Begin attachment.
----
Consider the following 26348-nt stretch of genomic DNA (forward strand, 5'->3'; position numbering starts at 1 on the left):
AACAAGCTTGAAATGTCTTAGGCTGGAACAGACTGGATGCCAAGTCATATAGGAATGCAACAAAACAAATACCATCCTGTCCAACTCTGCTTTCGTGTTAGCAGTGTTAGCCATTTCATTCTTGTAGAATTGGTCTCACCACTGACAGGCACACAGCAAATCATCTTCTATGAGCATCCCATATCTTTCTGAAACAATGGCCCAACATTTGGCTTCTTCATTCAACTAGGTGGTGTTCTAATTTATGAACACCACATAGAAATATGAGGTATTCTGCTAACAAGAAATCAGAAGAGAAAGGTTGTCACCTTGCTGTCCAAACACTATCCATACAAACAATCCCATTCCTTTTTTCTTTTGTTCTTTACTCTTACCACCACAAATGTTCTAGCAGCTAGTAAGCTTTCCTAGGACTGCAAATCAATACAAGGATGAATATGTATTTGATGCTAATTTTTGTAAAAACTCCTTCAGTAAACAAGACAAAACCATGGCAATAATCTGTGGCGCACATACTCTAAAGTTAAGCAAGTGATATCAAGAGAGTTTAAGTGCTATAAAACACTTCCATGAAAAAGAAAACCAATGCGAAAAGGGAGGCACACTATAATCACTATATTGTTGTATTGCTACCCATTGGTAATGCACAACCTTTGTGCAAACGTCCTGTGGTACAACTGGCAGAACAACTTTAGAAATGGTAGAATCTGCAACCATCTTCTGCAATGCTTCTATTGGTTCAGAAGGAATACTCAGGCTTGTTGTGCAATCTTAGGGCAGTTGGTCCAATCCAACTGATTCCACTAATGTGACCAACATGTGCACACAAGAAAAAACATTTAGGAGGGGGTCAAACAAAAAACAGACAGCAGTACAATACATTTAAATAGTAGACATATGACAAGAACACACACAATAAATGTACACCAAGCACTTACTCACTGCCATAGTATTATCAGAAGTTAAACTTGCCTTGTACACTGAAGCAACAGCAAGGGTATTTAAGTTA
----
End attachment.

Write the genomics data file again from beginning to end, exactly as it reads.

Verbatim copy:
Consider the following 26348-nt stretch of genomic DNA (forward strand, 5'->3'; position numbering starts at 1 on the left):
AACAAGCTTGAAATGTCTTAGGCTGGAACAGACTGGATGCCAAGTCATATAGGAATGCAACAAAACAAATACCATCCTGTCCAACTCTGCTTTCGTGTTAGCAGTGTTAGCCATTTCATTCTTGTAGAATTGGTCTCACCACTGACAGGCACACAGCAAATCATCTTCTATGAGCATCCCATATCTTTCTGAAACAATGGCCCAACATTTGGCTTCTTCATTCAACTAGGTGGTGTTCTAATTTATGAACACCACATAGAAATATGAGGTATTCTGCTAACAAGAAATCAGAAGAGAAAGGTTGTCACCTTGCTGTCCAAACACTATCCATACAAACAATCCCATTCCTTTTTTCTTTTGTTCTTTACTCTTACCACCACAAATGTTCTAGCAGCTAGTAAGCTTTCCTAGGACTGCAAATCAATACAAGGATGAATATGTATTTGATGCTAATTTTTGTAAAAACTCCTTCAGTAAACAAGACAAAACCATGGCAATAATCTGTGGCGCACATACTCTAAAGTTAAGCAAGTGATATCAAGAGAGTTTAAGTGCTATAAAACACTTCCATGAAAAAGAAAACCAATGCGAAAAGGGAGGCACACTATAATCACTATATTGTTGTATTGCTACCCATTGGTAATGCACAACCTTTGTGCAAACGTCCTGTGGTACAACTGGCAGAACAACTTTAGAAATGGTAGAATCTGCAACCATCTTCTGCAATGCTTCTATTGGTTCAGAAGGAATACTCAGGCTTGTTGTGCAATCTTAGGGCAGTTGGTCCAATCCAACTGATTCCACTAATGTGACCAACATGTGCACACAAGAAAAAACATTTAGGAGGGGGTCAAACAAAAAACAGACAGCAGTACAATACATTTAAATAGTAGACATATGACAAGAACACACACAATAAATGTACACCAAGCACTTACTCACTGCCATAGTATTATCAGAAGTTAAACTTGCCTTGTACACTGAAGCAACAGCAAGGGTATTTAAGTTA